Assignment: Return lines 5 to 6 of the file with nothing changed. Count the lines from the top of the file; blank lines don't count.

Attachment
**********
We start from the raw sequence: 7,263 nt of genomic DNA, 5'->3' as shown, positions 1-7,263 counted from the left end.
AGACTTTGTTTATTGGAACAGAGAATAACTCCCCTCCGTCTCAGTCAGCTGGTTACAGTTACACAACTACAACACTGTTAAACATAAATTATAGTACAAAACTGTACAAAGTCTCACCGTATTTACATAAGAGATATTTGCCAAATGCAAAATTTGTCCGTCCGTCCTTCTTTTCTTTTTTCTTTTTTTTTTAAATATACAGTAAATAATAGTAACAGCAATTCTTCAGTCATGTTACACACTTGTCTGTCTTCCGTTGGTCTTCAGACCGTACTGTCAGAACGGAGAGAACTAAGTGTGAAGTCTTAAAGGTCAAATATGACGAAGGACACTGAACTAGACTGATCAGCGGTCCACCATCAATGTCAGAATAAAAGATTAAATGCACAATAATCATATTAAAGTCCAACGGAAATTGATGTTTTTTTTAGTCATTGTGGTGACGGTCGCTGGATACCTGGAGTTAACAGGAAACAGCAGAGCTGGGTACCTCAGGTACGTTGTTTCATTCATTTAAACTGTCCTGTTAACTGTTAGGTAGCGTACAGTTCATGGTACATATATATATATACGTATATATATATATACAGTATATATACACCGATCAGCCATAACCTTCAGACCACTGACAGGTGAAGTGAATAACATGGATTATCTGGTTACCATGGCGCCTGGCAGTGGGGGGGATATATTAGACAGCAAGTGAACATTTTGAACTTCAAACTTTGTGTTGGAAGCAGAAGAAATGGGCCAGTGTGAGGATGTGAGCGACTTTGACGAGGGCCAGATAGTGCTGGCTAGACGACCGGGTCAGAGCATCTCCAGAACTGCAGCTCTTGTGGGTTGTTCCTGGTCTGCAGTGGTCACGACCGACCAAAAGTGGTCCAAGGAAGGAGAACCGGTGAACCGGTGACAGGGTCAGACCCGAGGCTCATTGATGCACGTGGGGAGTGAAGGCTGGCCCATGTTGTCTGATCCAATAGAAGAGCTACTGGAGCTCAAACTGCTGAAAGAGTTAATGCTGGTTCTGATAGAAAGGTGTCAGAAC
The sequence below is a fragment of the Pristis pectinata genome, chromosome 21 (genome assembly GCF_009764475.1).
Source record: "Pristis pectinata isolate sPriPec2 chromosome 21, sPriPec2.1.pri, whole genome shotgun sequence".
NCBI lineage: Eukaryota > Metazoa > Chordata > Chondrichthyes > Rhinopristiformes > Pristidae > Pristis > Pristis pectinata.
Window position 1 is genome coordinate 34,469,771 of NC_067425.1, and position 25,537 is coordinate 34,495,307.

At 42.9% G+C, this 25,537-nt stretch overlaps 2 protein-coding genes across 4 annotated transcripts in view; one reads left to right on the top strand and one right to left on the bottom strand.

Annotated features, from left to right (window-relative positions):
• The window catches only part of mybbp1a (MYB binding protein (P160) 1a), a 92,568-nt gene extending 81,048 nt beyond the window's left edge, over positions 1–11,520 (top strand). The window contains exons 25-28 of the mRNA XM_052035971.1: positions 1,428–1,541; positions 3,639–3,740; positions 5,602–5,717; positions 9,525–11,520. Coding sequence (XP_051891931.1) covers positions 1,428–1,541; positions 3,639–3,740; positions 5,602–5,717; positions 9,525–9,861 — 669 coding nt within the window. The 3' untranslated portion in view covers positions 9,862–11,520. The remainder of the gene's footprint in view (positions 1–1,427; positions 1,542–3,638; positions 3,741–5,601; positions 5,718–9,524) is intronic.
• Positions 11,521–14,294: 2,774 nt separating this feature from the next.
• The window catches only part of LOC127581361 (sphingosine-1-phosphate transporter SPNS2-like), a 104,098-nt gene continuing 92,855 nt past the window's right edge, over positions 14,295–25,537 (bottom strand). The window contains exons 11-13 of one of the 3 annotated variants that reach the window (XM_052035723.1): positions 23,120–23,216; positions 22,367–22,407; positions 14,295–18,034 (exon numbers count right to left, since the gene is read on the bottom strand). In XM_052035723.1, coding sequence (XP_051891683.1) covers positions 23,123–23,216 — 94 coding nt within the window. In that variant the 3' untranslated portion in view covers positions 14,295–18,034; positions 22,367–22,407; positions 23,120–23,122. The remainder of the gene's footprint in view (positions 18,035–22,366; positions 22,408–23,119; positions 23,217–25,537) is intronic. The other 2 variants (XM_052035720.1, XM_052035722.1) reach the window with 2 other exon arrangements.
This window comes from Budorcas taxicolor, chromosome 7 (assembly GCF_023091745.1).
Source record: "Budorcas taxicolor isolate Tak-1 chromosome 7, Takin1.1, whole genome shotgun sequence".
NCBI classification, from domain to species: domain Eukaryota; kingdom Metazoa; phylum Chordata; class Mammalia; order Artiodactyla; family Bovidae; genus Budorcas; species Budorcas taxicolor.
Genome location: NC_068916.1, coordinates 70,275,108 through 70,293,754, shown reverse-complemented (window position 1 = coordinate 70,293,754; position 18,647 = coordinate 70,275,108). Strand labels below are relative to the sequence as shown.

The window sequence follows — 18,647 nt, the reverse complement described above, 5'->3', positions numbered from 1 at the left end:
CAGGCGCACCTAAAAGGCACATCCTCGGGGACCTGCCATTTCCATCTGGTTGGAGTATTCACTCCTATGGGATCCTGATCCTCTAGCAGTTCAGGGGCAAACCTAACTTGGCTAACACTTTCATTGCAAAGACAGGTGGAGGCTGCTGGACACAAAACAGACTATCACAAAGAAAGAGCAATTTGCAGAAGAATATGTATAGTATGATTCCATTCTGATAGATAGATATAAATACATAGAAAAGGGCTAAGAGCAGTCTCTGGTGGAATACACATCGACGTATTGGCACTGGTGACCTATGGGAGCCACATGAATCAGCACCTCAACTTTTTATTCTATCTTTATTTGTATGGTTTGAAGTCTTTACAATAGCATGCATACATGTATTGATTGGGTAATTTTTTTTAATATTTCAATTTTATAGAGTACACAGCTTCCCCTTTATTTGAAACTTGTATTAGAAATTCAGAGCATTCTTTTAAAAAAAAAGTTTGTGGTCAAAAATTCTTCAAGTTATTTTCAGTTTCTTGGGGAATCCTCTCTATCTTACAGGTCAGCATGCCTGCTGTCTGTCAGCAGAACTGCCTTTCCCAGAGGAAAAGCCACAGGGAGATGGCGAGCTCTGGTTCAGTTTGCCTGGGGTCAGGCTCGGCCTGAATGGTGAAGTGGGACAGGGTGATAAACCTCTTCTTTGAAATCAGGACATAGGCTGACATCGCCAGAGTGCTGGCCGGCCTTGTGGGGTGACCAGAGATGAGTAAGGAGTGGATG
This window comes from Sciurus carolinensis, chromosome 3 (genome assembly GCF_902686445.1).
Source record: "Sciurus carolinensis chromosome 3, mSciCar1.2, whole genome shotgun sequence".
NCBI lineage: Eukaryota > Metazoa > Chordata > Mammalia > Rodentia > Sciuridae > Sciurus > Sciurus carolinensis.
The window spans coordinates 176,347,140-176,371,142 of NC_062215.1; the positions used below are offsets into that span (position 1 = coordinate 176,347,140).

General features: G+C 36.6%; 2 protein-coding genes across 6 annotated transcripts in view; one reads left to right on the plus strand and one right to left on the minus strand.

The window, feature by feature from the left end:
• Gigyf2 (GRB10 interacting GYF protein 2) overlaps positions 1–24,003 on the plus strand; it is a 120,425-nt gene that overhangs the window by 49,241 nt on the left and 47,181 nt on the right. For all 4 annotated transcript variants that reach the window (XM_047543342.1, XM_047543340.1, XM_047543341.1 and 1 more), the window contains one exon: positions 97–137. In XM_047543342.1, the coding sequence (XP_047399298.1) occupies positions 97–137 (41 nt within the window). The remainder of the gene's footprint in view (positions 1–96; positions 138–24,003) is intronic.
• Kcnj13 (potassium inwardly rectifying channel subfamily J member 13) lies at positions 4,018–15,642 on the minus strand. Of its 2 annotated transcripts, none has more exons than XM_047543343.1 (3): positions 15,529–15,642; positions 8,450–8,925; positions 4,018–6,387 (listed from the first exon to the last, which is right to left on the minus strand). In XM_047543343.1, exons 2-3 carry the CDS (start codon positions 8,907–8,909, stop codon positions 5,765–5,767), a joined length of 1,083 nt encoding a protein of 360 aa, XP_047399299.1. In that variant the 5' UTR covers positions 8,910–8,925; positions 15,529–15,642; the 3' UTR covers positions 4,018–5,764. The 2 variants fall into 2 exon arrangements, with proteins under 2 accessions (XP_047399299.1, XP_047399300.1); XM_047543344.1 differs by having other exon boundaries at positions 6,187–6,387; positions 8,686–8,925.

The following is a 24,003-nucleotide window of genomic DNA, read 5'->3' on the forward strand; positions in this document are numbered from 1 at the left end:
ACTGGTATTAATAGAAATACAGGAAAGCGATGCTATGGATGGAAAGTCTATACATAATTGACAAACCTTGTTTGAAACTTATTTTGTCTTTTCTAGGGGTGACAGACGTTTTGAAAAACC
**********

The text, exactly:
NCBI lineage: Eukaryota > Metazoa > Chordata > Chondrichthyes > Rhinopristiformes > Pristidae > Pristis > Pristis pectinata.
Window position 1 is genome coordinate 34,469,771 of NC_067425.1, and position 25,537 is coordinate 34,495,307.